Tuesday, January 22, 2019

Is Sexual Harassment Different for Men? (Part 1 of 9)

Most of us have been inundated with information about sexual misconduct in Hollywood, New York, and the political realm. As I’ve listened to TV news and read reports about the allegations and especially the responses, I’ve thought, That sounds like what many of us male survivors of childhood sexual abuse have gone through.

The July 26, 2017, issue of The New York Times included an article written by Shaila Dewan about the misguided reasons people doubt the report of victims. As I read the piece, so much of it hit home.

One psychologist who conducts law-enforcement training on sexual assault said, “There’s something . . . unique about sexual assault in the way we think about it, which is . . . upside down from the way it actually operates.”

She went on say that we tend to doubt the victims because of widespread misconceptions. “The public and the police vastly overestimate the evidence of false reports. The most solid, case-by-case examinations say that only 5 to 7 percent of sexual assault reports are false.”

The article stated that the reports are often viewed as unreliable because of the victims’ emotional paralysis or inability to recall timelines. To her credit, the author points out that such inability is common.

Yes, I thought, we males have the same issues.

I can’t pinpoint exactly when the sexual and physical abuse took place in my life, but I know it did. When I’ve been pressed for details, I blank out. I’ve tried to force myself to remember, but nothing productive jumps out. I’ve accepted that I’ll always have gaps in my memory.

Instead of being able to relate every detail, severe trauma works the other way. The more powerfully and painfully we’re affected, the less we remember. Others might not believe us—we can’t help that.

But we know.

Yes, we know.

6 comments:

Andrew Schmutzer said...

Then, add the tradition of an Adversarial Court procedure (e.g., interrogation and cross-examination), and victims--who often struggled to speak up for themselves anyway--now feel they are up against an impossible task to find justice, internally and externally.

But if men cry upon examination...hummm, when did I just see that happen?

Thanks Cec.

Zale Dowlen said...

Good article.

As I have healed and been in community with those who heal, we've all experienced the "blackness of memory". That is what we call a "Guardian". As we understand the phenomena and brain science, it is simply your brain protecting you from that painful memory. While it can be frustrating, it's often your mind's way of protecting you from being re-traumatized. There are ways to deal with it, but it takes time. My best recommendation is to be gentle with yourself in this scenario. It's easy to beat ourselves up and feel like we are less than we are for not being able to remember.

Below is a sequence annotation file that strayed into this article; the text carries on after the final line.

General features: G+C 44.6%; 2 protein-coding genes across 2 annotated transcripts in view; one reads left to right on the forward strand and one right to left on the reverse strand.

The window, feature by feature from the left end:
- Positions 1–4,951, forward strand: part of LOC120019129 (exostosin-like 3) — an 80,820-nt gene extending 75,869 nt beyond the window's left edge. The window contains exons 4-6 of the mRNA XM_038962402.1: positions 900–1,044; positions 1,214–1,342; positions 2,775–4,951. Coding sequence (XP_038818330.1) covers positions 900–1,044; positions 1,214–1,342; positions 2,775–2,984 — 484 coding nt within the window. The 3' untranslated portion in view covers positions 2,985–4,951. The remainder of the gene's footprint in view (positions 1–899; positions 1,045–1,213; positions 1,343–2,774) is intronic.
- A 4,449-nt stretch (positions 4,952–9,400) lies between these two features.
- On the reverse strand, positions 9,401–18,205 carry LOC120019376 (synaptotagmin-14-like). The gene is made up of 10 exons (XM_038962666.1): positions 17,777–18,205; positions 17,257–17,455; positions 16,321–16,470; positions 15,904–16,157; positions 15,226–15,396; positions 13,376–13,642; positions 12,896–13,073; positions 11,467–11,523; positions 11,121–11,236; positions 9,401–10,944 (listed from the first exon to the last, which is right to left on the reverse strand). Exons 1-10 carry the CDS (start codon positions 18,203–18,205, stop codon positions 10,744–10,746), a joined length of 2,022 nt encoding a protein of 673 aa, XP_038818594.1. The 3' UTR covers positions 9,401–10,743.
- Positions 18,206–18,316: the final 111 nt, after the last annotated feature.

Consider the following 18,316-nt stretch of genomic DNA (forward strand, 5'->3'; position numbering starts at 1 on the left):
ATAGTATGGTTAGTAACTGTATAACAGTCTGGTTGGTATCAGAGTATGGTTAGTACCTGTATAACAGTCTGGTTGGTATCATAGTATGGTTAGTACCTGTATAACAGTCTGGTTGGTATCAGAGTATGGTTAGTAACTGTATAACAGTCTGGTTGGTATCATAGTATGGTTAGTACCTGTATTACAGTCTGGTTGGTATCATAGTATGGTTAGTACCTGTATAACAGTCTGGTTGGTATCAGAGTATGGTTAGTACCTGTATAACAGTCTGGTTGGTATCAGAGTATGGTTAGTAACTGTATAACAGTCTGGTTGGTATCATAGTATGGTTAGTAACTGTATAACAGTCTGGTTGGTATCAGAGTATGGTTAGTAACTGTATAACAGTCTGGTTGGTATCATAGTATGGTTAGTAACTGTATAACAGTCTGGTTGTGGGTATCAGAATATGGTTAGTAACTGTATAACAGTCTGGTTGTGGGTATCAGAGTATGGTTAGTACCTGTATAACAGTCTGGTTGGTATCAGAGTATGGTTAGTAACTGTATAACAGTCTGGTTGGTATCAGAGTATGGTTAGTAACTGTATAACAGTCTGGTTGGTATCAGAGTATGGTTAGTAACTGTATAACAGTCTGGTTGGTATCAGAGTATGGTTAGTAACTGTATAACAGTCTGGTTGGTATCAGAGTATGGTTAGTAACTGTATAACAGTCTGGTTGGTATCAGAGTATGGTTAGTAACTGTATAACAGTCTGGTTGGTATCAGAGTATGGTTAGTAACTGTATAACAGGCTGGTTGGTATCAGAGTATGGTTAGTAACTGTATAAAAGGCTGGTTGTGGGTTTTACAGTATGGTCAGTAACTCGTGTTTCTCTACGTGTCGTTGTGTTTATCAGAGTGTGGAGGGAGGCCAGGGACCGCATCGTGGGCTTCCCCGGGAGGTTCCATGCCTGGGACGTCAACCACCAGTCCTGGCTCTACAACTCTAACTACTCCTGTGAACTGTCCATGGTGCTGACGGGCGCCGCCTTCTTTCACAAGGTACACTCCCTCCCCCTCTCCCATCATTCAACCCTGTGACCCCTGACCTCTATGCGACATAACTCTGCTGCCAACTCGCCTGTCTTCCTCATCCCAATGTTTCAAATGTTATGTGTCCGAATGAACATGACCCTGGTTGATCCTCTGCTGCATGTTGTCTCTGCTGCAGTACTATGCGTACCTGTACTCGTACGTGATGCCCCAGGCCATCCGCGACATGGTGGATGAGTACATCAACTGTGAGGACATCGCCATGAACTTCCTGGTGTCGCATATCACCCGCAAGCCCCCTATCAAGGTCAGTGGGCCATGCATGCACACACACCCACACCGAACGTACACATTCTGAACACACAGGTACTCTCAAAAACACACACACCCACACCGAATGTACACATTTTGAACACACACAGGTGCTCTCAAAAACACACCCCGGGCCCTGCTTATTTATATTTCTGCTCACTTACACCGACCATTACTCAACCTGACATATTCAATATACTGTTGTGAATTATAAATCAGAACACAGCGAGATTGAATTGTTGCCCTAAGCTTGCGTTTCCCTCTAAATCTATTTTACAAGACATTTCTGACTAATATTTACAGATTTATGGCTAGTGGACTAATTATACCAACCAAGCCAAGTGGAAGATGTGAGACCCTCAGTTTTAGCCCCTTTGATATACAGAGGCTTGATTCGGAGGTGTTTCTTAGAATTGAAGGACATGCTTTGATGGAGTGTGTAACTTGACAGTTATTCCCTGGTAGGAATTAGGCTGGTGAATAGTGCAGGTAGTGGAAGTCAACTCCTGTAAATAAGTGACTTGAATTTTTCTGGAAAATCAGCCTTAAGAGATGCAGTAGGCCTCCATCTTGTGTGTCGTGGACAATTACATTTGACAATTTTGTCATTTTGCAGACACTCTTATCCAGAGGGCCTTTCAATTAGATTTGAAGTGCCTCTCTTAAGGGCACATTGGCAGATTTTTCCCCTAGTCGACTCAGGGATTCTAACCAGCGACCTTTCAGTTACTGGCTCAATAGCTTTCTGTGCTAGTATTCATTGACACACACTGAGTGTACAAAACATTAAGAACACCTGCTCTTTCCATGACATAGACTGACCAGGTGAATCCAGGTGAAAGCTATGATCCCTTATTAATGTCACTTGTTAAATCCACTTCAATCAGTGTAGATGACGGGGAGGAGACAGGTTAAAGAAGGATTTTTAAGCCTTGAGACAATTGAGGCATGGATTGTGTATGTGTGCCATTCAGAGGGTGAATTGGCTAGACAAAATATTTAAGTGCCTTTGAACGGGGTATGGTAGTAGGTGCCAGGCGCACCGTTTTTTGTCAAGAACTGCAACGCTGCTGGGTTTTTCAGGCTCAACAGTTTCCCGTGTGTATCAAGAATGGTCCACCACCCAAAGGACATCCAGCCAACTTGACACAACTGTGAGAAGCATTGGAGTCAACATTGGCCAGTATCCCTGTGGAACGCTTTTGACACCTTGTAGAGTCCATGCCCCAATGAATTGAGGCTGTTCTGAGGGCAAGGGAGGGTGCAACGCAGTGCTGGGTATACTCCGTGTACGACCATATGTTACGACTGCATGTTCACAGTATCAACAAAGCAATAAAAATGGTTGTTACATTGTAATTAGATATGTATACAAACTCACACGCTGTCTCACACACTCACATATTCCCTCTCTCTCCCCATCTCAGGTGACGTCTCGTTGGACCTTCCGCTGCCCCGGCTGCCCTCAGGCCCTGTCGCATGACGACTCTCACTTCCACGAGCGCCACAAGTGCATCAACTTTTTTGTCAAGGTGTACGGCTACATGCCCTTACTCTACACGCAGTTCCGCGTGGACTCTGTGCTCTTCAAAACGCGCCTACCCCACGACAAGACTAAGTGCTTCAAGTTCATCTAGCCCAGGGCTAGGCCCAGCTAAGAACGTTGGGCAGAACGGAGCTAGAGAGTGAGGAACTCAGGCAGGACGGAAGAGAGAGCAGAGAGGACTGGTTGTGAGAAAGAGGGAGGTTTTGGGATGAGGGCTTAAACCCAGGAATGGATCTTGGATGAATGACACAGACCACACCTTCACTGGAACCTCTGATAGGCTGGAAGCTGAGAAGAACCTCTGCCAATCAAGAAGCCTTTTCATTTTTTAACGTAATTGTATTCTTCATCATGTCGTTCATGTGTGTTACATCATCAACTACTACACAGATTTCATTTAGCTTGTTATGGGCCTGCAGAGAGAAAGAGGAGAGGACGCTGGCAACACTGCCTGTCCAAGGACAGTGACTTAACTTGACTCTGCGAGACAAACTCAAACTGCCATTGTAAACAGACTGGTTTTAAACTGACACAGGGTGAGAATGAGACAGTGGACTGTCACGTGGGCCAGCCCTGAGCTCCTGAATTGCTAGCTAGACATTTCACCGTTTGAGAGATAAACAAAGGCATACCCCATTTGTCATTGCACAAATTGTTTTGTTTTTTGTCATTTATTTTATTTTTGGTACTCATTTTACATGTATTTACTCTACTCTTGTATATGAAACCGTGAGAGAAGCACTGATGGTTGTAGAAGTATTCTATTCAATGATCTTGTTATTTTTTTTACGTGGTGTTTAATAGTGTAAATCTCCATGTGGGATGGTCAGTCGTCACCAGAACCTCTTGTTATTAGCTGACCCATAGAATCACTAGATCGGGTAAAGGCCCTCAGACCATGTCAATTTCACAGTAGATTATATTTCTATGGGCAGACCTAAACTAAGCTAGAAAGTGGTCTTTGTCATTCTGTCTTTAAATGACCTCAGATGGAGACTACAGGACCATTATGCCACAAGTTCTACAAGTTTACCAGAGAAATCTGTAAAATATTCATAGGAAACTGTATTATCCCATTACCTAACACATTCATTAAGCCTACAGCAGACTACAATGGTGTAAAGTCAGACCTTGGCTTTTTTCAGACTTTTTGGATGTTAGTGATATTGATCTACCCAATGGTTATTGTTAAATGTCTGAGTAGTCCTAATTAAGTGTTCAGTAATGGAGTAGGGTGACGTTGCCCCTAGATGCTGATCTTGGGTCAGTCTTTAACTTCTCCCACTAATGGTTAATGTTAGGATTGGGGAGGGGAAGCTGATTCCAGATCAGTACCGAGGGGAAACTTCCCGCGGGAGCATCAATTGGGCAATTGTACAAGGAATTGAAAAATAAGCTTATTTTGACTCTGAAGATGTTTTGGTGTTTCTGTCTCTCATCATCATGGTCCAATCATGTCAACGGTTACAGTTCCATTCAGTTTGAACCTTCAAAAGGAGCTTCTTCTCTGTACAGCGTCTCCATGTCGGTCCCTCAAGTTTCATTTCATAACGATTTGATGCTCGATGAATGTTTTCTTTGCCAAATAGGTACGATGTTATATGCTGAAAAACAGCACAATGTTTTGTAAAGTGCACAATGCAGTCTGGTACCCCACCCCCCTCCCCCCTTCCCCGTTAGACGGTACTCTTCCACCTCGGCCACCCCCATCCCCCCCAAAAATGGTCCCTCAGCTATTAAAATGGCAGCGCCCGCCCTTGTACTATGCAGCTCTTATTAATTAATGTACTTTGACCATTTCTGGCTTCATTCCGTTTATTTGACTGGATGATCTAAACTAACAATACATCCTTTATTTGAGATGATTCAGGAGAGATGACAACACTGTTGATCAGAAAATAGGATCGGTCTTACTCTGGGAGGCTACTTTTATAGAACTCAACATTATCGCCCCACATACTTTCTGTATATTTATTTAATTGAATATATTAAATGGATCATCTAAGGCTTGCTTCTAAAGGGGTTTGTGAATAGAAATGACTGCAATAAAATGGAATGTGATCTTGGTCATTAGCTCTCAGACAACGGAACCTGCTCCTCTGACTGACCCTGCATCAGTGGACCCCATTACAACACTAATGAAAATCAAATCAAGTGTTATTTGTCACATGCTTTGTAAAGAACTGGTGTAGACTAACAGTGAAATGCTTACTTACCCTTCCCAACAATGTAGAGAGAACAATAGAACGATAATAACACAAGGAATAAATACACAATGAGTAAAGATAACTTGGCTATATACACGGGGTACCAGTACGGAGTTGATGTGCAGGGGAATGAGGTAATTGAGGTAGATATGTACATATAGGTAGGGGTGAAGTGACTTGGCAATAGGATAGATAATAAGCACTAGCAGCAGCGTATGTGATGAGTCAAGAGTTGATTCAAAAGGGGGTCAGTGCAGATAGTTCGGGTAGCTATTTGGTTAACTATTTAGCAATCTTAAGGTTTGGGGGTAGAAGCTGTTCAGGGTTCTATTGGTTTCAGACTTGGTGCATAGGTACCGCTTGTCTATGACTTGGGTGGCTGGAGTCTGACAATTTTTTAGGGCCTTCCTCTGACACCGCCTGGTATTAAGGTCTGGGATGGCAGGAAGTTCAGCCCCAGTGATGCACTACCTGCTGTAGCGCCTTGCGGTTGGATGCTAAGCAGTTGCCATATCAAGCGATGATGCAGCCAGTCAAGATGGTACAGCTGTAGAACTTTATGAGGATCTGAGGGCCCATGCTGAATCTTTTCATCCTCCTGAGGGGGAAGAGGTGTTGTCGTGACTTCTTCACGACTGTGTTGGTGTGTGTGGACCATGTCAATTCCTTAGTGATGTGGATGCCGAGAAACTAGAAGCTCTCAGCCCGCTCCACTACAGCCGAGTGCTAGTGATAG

Additionally, as an attorney who deals with this sort of thing in children, the harm caused by prosecutors, child protective services, defense attorneys and parents concerns me. We ask children to be re-traumatized over and over again in the prosecution and/or defense of these sorts of things. Is it sometimes necessary? Of course. Does that make it helpful to their healing? It depends on the child. Sometimes, forcing them to develop and tell a coherent story is helpful. Sometimes its just new trauma.

Often the hardest scenario is not the attorneys, the social workers or the locked away memories, but the parents who prefer the relationship with their abuser over the child. Or the parents who prefer the appearance of the perfect family over the reality of the abuse. Either way, the child is neglected and the trauma festers only to reappear later in life.

Fortunately, there is healing in Christ.

Thanks Cec

Roger Mann said...

So many times in my young life I contemplated telling. I always backed away from it because I was convinced no one would believe me. When my sister would accuse me of something I didn't do she was always the one believed. This reinforced the idea I wouldn't be believed especially on something like this. Dad being a preacher and public figure and be being just a kid was another reason. The one time I attempted to speak to my mom about dad the subject was immediately changed by her. I got the message.

In speaking with many survivors in person and online those who did tell were seldom believed and even accused of maliciously spreading lies. One of the most healing things from my experience for me and for so many others was to be heard and to be believed. That alone can many times leave us sobbing with relief.

Cecil Murphey said...

So far, three of you have responded--and I appreciate your comments very much.
I think I'll always remember the survivor in the Jerry Sandusky trial who, when asked why he didn't speak up, said, "I was only a kid. Who would believe a kid?"
It also seems to me that more insecure we were in our family of origin, the less able we are to talk about our abuse.
I truly didn't think my parents cared.
I assume some of your would say the same.
Perhaps the day will come when more males will speak up--such as the young man who accused Kevin Spacy.

D8a said...

I can’t tell you what the date was when I was first molested, but I am crystal clear on what he did. I think I remember the times so well because he was kind and gentle, which just made his eventual rejection all the more shattering.

Cecil Murphey said...

D8a, I wonderful how many times I've read/heard that comment. I'm sorry it happened to you.